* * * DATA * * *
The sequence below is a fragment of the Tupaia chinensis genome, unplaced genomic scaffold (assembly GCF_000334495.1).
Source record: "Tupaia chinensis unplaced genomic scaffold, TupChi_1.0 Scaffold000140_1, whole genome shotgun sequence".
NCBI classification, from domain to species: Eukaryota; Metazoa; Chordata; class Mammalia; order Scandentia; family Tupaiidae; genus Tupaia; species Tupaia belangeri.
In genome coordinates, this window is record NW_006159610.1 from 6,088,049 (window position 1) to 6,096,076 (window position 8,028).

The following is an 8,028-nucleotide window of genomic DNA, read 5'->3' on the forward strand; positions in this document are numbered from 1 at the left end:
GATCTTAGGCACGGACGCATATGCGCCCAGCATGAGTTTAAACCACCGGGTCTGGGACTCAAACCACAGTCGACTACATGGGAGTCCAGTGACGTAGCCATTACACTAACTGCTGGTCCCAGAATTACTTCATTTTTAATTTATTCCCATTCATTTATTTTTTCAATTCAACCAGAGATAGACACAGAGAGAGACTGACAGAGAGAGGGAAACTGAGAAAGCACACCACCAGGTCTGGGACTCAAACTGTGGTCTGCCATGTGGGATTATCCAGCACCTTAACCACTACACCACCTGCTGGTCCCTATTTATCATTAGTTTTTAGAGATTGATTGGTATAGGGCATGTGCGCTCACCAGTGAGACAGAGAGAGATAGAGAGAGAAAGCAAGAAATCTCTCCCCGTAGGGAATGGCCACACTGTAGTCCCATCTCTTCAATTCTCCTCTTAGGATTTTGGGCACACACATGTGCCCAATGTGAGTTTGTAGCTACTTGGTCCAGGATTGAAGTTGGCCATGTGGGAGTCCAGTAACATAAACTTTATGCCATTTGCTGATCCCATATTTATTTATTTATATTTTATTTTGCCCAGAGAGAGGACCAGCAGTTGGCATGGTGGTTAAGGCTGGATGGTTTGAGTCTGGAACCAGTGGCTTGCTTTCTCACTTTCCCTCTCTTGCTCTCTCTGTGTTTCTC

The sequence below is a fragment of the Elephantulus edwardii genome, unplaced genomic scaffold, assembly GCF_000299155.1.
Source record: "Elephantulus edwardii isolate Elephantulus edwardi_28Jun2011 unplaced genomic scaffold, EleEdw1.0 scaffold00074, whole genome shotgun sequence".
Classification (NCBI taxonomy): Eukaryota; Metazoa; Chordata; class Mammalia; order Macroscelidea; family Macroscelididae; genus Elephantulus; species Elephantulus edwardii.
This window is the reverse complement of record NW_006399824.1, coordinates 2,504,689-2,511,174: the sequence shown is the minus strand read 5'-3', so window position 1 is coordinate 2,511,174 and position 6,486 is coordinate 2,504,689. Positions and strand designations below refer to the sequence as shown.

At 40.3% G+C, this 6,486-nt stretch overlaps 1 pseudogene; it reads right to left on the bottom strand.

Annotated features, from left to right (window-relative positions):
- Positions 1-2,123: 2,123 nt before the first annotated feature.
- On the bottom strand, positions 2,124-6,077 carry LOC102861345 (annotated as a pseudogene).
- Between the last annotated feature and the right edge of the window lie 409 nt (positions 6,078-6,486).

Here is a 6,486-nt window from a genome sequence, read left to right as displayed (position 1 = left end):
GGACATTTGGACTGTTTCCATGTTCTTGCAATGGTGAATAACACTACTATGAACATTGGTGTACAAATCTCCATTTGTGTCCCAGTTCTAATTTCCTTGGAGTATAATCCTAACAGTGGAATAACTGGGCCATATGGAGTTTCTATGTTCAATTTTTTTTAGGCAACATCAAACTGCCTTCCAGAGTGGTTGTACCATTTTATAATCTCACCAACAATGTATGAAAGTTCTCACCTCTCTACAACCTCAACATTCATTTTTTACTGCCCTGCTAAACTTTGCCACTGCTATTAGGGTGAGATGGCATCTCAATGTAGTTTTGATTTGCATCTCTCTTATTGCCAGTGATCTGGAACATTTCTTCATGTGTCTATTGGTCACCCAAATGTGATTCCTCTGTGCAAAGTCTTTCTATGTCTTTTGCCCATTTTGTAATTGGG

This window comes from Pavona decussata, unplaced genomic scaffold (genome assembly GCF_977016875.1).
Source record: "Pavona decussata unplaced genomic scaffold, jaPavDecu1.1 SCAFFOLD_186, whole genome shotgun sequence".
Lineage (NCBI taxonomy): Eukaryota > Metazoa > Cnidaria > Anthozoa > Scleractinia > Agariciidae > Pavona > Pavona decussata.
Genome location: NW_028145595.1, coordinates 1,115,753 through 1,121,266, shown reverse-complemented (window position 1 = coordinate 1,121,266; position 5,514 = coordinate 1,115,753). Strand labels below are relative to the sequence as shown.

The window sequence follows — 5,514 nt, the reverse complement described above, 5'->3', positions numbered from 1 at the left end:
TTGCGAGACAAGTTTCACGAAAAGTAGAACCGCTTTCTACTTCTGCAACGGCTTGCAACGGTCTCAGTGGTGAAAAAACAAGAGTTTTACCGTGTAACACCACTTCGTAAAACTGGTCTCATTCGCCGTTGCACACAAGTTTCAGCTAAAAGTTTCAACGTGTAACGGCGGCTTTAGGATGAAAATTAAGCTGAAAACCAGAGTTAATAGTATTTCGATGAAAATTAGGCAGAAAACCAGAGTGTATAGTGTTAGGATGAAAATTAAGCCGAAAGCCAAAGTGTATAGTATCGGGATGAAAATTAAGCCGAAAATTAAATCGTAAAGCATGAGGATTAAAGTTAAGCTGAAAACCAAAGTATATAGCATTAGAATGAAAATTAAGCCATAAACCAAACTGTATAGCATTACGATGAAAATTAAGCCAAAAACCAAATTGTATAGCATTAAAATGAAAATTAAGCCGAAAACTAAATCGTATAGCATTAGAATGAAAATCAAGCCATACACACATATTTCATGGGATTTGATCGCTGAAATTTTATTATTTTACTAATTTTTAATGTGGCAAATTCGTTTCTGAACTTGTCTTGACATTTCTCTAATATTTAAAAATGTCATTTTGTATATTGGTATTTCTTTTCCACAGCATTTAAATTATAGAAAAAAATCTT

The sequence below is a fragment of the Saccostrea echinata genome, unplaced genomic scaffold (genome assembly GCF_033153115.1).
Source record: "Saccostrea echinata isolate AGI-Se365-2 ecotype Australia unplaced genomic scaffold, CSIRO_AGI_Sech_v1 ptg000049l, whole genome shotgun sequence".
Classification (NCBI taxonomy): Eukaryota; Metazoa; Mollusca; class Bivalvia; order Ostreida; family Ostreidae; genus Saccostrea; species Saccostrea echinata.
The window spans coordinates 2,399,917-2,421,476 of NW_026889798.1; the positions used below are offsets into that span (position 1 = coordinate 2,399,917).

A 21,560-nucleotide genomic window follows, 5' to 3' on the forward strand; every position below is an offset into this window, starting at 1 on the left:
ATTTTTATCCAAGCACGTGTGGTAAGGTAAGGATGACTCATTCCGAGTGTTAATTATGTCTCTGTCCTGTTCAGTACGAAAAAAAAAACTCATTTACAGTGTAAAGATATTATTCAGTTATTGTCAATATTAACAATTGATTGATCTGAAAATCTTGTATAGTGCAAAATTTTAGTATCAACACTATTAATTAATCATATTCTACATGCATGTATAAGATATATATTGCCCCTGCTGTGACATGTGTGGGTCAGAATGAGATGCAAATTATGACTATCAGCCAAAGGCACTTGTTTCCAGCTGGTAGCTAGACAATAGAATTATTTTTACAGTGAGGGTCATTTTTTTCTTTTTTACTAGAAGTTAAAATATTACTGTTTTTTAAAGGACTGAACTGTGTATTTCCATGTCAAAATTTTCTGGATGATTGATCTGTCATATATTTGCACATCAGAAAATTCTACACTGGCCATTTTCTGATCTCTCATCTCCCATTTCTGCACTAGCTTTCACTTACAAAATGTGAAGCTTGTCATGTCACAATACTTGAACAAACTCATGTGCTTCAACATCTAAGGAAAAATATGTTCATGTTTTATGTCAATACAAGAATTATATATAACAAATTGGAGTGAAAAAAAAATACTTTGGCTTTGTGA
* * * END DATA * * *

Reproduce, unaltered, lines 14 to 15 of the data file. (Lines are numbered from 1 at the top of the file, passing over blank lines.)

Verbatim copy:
- On the bottom strand, positions 2,124-6,077 carry LOC102861345 (annotated as a pseudogene).
- Between the last annotated feature and the right edge of the window lie 409 nt (positions 6,078-6,486).